1

I usually can only come up with two separate harmonies for a song, the ones I came up with after that are usually an octave higher or lower than those two harmonies.

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    Are you limiting yourself to triads, like major and minor chords, in your harmony? If so, then yes - there are only three notes in each octave for those chords, so your third added harmony note must be a repetition of an existing note in another octave. If you allow more complicated chords (e.g. 7ths and 9ths) then you can have more notes before you 'repeat yourself', though of course it jazzes up the sound of your harmony. (I hope I understood correctly!) – topo Reinstate Monica Apr 10 '16 at 15:55
  • @topomorto I don't think the question is about chords at all. I think it's about harmonizing a melody with a parallel melody. – Rockin Cowboy Apr 10 '16 at 22:14
  • @RockinCowboy I meant chords in the sense of what the resultant harmony of those parallel lines is. – topo Reinstate Monica Apr 10 '16 at 22:48
  • @topomorto ahhhh - I got ya. – Rockin Cowboy Apr 10 '16 at 23:51
4

4 voices are common. The classic "Glenn Miller" sound had the melody doubled on tenor sax and clarinet an octave apart, with the three other saxes harmonising within that octave. So that's 4 independent parts. Also look at the "locked hands" piano style associated with George Shearing.The Baroque composers regularly wrote 4-part counterpoint (that's even cleverer than just adding parallel harmony lines) and sometimes demonstrated they could manage more! Even a simple hymn tune is normally harmonised in 4 parts - and the aim is to give each voice a coherent melodic line to sing.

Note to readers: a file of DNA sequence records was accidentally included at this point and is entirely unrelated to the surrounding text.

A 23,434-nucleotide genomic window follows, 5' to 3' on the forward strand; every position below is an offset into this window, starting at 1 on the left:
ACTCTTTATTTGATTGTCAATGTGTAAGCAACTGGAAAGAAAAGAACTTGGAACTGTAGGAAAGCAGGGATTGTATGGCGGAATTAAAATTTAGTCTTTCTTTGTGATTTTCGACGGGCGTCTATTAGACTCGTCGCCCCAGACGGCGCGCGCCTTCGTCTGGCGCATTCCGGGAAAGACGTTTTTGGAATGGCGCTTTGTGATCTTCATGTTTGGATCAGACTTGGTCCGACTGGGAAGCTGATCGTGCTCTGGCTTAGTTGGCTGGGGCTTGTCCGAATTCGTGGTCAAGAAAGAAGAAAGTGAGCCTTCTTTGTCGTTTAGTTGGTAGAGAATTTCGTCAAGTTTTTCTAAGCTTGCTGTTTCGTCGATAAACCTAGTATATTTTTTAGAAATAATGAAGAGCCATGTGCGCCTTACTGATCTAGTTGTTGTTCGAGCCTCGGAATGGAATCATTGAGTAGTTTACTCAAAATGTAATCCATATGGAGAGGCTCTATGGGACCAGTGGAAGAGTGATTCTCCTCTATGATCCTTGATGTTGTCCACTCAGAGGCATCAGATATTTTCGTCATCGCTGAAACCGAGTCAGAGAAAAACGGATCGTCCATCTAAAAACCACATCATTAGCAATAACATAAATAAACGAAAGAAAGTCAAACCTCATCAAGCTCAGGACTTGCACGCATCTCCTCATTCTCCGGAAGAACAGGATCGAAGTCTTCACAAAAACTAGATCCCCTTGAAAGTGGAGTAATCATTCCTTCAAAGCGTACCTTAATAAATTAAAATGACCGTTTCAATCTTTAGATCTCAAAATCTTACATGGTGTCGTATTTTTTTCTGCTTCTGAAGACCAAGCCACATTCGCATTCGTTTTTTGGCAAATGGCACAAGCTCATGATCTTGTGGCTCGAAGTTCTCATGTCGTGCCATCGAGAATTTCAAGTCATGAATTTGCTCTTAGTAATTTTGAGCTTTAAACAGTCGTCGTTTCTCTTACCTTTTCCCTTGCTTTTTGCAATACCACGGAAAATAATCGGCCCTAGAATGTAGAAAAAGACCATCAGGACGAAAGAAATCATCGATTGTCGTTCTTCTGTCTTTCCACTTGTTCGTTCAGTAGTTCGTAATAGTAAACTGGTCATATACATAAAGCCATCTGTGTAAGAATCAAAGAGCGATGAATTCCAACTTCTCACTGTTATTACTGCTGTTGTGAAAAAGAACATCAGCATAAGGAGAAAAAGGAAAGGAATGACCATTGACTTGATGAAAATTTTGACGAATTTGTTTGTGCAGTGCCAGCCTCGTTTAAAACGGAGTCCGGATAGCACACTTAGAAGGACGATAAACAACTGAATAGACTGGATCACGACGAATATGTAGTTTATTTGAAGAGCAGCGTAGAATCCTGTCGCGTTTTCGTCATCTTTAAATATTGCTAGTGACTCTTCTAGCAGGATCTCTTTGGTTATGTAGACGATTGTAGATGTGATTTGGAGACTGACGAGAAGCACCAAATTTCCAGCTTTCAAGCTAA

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  • It's difficult to understand exactly what is being asked here. But you answered one of the possibilities. Chords were not mentioned in the question. Two voices (notes) can certainly harmonize with one another and it seems that may very well be what the question is about. +1 – Rockin Cowboy Apr 10 '16 at 22:13
  • If the 'harmonies' are doubled, an octave apart, that's not what the question is about. Hymn tunes often have a doubled harmony, an octave apart. – Tim Apr 11 '16 at 8:21
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    "Hymn tune" can cover a multitude of styles and textures of course. But I think you knew I was talking about Bach chorale-style SATB writing, where consecutive 5ths, let alone octaves, are banned! – Laurence Payne Apr 11 '16 at 18:59
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Taking that a nominal chord will have 3 notes - root, 3rd and 5th, before getting to the octave of the root, it's 3. Even with first or second inversion. However, 2nds (or 9ths), 6ths and some sort of 7ths will also fit with the original triad. Not all at the same time, but 1,2,3,5 works. As does 1,3,5,6, or 1,3,5,7. Going over the octave, but not duplicating notes, there's a 9th chord harmony, with 1,3,5,7 and 9. Of course, the 3s can be major or minor, the 5ths P, # or b, the 7ths major or minor, and the 9ths # or b. Then there's 11ths and 13ths. So, quite a few, and I expect I've missed some. Take a look at some guitar chords, with close voicing especially, for ideas.

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